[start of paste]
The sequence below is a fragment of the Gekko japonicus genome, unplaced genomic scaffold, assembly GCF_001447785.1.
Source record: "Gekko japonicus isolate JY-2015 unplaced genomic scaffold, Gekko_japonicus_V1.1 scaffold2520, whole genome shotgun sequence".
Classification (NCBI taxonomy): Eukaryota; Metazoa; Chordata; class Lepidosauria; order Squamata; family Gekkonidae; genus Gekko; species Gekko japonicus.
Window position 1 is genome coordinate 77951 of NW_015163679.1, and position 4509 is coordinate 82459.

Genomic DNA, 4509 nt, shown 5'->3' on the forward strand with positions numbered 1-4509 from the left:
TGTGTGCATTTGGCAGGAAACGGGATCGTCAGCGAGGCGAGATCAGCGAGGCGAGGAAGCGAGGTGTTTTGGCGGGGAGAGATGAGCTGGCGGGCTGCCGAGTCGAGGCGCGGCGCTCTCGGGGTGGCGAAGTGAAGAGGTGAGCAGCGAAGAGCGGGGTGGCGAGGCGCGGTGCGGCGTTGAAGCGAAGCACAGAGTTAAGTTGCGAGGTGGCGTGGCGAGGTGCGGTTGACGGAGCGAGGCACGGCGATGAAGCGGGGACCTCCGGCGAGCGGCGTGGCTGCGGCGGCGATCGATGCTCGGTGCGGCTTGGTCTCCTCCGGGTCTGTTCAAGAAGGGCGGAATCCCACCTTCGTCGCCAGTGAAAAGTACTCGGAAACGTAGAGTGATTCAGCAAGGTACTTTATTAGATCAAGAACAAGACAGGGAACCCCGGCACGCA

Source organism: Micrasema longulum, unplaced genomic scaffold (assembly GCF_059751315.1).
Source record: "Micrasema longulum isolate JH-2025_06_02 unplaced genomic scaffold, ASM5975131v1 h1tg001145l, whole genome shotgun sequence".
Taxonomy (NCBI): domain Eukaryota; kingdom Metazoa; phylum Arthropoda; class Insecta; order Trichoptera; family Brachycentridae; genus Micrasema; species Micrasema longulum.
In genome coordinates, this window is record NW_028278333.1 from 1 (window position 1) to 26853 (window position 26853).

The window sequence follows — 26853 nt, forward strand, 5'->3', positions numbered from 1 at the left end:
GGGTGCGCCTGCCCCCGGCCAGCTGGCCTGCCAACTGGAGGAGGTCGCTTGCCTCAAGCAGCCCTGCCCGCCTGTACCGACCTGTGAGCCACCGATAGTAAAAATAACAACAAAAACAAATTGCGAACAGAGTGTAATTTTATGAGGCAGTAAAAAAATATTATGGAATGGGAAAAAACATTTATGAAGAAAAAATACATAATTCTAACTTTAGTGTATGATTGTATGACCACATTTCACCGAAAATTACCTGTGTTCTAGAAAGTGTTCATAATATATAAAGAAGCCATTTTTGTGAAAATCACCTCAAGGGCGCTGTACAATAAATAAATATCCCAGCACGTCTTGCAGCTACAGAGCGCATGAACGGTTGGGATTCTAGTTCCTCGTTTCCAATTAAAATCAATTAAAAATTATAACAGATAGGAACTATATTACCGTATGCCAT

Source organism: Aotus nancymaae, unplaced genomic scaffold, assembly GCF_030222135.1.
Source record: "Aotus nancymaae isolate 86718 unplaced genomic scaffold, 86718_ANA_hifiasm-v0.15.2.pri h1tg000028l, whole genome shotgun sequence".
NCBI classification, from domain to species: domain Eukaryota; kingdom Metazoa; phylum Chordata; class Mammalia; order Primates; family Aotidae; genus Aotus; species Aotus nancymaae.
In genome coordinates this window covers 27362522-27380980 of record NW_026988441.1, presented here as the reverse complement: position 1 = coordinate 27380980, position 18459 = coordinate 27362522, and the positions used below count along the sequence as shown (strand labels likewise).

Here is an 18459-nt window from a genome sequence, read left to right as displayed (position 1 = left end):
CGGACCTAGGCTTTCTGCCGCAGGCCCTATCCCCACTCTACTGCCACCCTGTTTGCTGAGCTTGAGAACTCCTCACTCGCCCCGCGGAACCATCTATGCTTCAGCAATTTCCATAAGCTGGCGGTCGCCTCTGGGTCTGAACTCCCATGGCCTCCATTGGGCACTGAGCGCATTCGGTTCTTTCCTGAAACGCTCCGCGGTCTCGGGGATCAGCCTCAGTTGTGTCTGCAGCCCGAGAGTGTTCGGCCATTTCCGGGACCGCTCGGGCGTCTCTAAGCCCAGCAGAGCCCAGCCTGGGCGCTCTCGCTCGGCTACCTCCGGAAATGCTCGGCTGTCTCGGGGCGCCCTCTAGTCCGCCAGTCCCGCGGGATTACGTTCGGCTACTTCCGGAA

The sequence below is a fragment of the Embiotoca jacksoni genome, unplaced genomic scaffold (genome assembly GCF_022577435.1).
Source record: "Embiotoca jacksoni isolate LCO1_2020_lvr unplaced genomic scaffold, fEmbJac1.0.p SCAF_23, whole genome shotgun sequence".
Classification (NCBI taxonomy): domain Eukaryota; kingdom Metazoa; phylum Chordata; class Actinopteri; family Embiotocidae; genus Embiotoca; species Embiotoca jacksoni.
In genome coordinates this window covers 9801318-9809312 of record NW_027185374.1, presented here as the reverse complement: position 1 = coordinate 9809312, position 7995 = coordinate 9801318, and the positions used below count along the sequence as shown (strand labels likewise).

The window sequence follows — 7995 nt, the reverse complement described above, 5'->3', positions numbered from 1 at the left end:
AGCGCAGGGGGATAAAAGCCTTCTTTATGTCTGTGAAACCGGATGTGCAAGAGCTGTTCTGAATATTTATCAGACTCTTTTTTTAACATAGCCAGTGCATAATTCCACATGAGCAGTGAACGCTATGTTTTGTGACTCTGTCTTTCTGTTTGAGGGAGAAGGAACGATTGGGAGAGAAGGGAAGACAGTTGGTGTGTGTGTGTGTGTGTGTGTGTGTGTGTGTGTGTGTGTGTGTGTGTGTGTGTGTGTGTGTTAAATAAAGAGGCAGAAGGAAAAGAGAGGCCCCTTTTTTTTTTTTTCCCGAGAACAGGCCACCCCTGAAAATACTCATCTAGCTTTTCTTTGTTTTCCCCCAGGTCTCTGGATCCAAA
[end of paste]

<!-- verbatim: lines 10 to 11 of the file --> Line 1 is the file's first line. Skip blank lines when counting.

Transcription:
In genome coordinates, this window is record NW_028278333.1 from 1 (window position 1) to 26853 (window position 26853).

The window sequence follows — 26853 nt, forward strand, 5'->3', positions numbered from 1 at the left end: